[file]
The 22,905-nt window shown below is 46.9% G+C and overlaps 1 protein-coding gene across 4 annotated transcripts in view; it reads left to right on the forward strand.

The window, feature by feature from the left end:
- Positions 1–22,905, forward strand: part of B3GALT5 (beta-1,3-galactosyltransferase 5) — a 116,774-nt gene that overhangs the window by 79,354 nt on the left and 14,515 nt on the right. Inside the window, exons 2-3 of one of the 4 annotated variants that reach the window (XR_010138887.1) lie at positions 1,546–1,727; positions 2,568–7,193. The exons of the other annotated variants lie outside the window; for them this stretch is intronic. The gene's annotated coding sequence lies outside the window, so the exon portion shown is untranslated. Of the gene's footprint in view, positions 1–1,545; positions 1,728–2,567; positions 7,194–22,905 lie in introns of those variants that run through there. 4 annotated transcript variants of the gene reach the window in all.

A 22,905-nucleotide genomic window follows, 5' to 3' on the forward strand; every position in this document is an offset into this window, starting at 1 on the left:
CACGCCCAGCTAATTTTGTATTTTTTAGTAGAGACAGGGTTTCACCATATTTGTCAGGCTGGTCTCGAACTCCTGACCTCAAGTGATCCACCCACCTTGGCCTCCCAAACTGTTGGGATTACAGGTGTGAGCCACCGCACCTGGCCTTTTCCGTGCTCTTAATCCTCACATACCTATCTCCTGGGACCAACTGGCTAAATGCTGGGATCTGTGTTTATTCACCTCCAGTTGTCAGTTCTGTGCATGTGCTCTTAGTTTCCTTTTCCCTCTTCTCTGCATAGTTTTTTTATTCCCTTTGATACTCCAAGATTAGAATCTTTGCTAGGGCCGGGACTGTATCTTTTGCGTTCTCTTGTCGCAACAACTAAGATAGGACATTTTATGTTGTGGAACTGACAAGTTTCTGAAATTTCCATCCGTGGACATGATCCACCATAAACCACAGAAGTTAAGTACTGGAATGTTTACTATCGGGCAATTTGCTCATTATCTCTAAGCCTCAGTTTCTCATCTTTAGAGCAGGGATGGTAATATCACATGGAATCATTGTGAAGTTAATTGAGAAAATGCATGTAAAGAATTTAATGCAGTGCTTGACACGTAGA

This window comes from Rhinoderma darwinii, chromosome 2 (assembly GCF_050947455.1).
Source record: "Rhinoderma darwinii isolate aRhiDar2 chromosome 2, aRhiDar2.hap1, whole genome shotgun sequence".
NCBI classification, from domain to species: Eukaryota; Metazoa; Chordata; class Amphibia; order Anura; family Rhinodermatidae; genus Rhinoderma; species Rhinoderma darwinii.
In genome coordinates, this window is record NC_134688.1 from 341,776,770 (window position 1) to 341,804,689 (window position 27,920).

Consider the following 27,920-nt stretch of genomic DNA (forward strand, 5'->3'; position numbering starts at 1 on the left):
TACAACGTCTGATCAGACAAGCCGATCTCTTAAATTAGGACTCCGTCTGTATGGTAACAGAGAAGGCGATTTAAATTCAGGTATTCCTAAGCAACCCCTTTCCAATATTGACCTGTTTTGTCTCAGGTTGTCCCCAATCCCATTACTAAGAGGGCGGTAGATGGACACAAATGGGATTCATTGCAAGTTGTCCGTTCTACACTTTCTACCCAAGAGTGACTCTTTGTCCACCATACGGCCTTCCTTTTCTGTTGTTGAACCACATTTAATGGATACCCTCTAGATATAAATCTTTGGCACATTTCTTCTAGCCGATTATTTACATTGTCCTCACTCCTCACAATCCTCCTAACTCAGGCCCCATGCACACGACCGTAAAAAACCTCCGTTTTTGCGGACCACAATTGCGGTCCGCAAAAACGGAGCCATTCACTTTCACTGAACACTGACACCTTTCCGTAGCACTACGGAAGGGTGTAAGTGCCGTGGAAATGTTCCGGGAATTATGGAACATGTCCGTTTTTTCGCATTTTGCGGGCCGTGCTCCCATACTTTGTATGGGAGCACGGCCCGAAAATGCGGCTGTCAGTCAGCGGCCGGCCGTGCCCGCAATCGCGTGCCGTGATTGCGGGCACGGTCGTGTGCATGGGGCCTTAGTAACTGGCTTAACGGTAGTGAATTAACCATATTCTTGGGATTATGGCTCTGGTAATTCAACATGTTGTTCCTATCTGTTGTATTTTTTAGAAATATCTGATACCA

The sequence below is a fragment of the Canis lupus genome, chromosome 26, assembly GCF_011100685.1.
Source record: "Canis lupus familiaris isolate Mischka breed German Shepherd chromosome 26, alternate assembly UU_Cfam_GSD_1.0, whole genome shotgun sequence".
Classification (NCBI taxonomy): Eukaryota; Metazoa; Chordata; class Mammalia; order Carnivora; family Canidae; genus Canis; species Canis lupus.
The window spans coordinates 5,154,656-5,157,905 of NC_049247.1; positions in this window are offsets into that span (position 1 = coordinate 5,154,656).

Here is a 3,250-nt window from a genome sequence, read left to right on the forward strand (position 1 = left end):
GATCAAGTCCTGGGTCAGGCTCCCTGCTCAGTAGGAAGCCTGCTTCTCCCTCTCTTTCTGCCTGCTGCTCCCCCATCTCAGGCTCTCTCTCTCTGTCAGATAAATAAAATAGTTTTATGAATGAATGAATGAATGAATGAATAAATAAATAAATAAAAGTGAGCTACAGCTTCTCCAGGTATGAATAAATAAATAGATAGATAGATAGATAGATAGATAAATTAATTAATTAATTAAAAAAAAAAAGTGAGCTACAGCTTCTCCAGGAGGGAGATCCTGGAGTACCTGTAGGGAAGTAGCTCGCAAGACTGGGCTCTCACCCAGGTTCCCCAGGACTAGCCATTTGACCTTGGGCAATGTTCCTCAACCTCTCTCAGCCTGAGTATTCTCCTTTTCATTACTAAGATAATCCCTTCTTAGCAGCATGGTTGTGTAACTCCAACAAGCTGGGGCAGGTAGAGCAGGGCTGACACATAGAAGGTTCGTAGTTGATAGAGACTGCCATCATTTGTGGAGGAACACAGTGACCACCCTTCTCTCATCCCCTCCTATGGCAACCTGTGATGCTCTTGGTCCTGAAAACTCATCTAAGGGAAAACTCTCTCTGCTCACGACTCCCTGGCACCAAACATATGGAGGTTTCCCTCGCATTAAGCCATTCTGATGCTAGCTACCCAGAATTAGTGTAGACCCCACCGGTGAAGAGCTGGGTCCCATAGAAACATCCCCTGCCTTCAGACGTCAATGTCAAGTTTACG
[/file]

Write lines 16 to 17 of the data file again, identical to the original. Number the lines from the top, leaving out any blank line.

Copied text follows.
Here is a 3,250-nt window from a genome sequence, read left to right on the forward strand (position 1 = left end):
GATCAAGTCCTGGGTCAGGCTCCCTGCTCAGTAGGAAGCCTGCTTCTCCCTCTCTTTCTGCCTGCTGCTCCCCCATCTCAGGCTCTCTCTCTCTGTCAGATAAATAAAATAGTTTTATGAATGAATGAATGAATGAATGAATAAATAAATAAATAAAAGTGAGCTACAGCTTCTCCAGGTATGAATAAATAAATAGATAGATAGATAGATAGATAGATAAATTAATTAATTAATTAAAAAAAAAAAGTGAGCTACAGCTTCTCCAGGAGGGAGATCCTGGAGTACCTGTAGGGAAGTAGCTCGCAAGACTGGGCTCTCACCCAGGTTCCCCAGGACTAGCCATTTGACCTTGGGCAATGTTCCTCAACCTCTCTCAGCCTGAGTATTCTCCTTTTCATTACTAAGATAATCCCTTCTTAGCAGCATGGTTGTGTAACTCCAACAAGCTGGGGCAGGTAGAGCAGGGCTGACACATAGAAGGTTCGTAGTTGATAGAGACTGCCATCATTTGTGGAGGAACACAGTGACCACCCTTCTCTCATCCCCTCCTATGGCAACCTGTGATGCTCTTGGTCCTGAAAACTCATCTAAGGGAAAACTCTCTCTGCTCACGACTCCCTGGCACCAAACATATGGAGGTTTCCCTCGCATTAAGCCATTCTGATGCTAGCTACCCAGAATTAGTGTAGACCCCACCGGTGAAGAGCTGGGTCCCATAGAAACATCCCCTGCCTTCAGACGTCAATGTCAAGTTTACG